Tag: Design Archives

Russia’s First Design Museum is Racing to Preserve its Greatest Soviet-era Treasures

Discarded financial documents, burnt archives at dachas [countryside houses], and metal closets missing keys for more than a decade. A Russian spy drama? It’s actually the true story behind the building of the Moscow Design Museum’s archive.

The institution, founded by two graphic designers, a journalist, and an architect (Alexander Sankova, Stephen Lukyanov, Nadezhda Bakuradze, and Valery Patkonen) has been racing against time to recover the quickly disappearing artifacts of Soviet design history. For a period that stretches from the 1920s to the dissolution of the union seven decades later, this means sifting through what has become discarded as junk and tracking down elderly designers who are surprised to be remembered at all.

“When we started collecting Soviet design artifacts, many designers cried out, ‘Where were you two months ago? I’ve just burned all my archives at dacha!’” explains Sankova over an e-mail interview. “They couldn’t believe that someone would ever want their archives for the museum.”

Read the rest in AIGA’s Eye on Design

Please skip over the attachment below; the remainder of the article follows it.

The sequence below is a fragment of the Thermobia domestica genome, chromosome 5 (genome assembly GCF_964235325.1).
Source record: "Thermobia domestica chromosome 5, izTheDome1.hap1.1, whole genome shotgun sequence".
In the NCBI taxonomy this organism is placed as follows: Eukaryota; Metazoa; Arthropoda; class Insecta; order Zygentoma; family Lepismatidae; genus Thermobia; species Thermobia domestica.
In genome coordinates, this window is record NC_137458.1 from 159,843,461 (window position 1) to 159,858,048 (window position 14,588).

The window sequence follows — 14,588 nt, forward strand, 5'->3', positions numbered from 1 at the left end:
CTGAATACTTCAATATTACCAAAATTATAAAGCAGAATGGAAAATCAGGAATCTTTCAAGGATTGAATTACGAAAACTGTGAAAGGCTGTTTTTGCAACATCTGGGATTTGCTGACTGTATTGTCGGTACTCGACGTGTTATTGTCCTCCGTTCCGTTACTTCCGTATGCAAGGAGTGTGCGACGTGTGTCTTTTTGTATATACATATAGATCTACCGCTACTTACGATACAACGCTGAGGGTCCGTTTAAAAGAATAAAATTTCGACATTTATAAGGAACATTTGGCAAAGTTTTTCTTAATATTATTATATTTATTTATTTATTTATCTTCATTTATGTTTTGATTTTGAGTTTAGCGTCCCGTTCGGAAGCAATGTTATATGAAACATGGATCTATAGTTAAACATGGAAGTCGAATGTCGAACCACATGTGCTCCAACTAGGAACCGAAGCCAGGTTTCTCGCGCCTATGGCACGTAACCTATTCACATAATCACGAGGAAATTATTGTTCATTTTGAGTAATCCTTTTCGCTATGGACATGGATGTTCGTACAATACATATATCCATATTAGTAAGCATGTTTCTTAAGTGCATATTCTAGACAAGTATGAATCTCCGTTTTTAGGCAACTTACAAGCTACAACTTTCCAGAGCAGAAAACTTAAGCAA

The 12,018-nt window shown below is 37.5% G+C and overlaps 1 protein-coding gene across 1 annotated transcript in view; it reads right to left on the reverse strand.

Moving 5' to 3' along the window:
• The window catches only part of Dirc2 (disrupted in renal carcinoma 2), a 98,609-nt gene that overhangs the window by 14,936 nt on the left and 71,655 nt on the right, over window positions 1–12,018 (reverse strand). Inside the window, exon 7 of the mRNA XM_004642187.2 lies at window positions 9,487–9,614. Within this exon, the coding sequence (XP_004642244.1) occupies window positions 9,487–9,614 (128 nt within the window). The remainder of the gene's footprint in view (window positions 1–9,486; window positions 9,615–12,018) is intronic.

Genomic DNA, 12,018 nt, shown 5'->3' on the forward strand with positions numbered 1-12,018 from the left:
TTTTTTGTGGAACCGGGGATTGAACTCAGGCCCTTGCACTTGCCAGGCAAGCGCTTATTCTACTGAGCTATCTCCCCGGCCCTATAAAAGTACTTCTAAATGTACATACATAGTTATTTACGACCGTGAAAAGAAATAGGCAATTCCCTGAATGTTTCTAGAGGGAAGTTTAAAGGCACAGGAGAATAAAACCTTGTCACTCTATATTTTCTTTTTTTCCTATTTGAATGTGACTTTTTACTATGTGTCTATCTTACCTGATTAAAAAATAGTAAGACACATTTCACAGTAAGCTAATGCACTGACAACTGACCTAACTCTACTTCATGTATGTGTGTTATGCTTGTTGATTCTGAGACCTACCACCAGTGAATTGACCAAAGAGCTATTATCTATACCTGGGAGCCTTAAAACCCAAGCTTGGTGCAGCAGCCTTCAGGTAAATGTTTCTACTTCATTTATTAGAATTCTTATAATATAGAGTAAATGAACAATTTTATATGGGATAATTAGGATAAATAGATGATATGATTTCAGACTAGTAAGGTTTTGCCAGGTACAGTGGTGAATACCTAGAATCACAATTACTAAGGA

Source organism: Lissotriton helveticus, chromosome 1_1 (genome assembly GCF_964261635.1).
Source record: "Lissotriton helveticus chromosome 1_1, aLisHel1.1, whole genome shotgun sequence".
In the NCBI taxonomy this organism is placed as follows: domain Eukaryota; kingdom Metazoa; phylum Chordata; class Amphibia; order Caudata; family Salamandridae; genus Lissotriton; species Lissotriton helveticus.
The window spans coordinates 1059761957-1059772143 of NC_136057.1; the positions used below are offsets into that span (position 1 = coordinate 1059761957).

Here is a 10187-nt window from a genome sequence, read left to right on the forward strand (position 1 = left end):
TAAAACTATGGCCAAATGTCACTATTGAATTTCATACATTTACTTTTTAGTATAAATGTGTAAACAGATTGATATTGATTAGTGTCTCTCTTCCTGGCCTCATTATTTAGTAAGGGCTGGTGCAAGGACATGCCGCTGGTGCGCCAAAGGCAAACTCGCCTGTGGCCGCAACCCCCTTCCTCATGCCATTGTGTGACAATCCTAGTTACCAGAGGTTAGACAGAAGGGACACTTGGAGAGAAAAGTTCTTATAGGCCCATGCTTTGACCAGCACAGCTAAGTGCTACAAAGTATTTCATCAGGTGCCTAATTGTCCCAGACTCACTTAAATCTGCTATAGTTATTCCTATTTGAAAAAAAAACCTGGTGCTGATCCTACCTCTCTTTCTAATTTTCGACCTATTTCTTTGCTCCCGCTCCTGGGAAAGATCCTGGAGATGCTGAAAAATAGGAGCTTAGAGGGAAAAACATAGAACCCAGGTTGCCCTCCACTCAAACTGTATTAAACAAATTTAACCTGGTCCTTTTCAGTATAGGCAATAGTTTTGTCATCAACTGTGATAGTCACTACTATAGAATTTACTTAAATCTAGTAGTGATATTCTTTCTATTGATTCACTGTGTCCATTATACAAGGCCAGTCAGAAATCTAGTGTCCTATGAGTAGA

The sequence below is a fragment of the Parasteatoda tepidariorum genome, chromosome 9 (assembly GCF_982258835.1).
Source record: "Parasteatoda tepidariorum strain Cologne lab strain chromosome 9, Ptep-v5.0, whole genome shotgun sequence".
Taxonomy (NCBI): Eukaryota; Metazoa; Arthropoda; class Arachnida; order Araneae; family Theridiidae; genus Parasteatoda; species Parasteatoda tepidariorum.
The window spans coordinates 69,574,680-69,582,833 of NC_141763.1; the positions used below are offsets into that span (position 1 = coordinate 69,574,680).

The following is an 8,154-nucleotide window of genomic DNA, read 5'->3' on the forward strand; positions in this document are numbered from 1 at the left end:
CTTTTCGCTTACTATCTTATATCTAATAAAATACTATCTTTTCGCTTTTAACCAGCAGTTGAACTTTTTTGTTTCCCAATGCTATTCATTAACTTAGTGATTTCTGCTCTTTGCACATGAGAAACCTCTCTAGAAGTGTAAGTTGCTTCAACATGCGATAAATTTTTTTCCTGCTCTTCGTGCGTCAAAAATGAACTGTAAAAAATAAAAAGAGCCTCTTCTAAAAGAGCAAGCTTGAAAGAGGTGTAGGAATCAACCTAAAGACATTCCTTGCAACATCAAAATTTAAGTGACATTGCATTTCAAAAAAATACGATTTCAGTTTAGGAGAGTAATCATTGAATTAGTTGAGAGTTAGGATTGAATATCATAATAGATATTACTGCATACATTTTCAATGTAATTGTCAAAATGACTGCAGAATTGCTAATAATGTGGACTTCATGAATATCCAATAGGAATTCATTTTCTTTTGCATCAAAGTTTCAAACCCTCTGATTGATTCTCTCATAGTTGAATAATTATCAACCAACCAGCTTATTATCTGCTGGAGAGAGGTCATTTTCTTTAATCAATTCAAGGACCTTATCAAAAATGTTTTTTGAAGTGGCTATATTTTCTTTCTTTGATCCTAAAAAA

How One Woman’s Search for Malaysia’s Design History Became a National Archive

The Malaysia Design Archive actually began in Havana, Cuba. In 2007, founder Ezrena Marwan visited the city for the Icograda World Design Congress, where, as she listened to Cuban graphic designers share how they were limited to creating propaganda by their country’s politics, Ezrena was struck by how different it was from her own experience as a graphic designer back home.

“We only design for commercial stuff, and we don’t really pay attention to anything else,” she says. “I was really inspired by how much they think about design, and how much it’s linked to politics and the land.”

She started collecting and documenting everyday graphics in Kuala Lumpur, Malaysia, and shared them online. That marked the beginning of the Malaysia Design Archive, a website that traces the history of this Southeast Asian nation through its visual culture.

Read the rest at AIGA’s Eye on Design

How Singapore Became the Unlikely Poster Child for Good Government Design

Save precious water. Floss your teeth. Buckle up for safety. Those are just some of the truisms familiar to generations of Singaporeans. Since gaining independence five decades ago, the Southeast Asian city-state has seen countless government campaigns aimed to mold citizens who could live up to the nation’s leap from Third World to First. Design has played a central role in these efforts, as evident in the 6,000+ posters preserved in the National Archives of Singapore.

Since its establishment in 1968, this state institution has archived posters as part of its collection of material culture—including government records, maps, photographs, oral history interviews, audiovisual, and sound recordings—that are significant to Singapore’s history. Most of its posters come from government campaigns, with a small number created for cultural events, movies, and corporations.

Read the rest at AIGA’s Eye on Design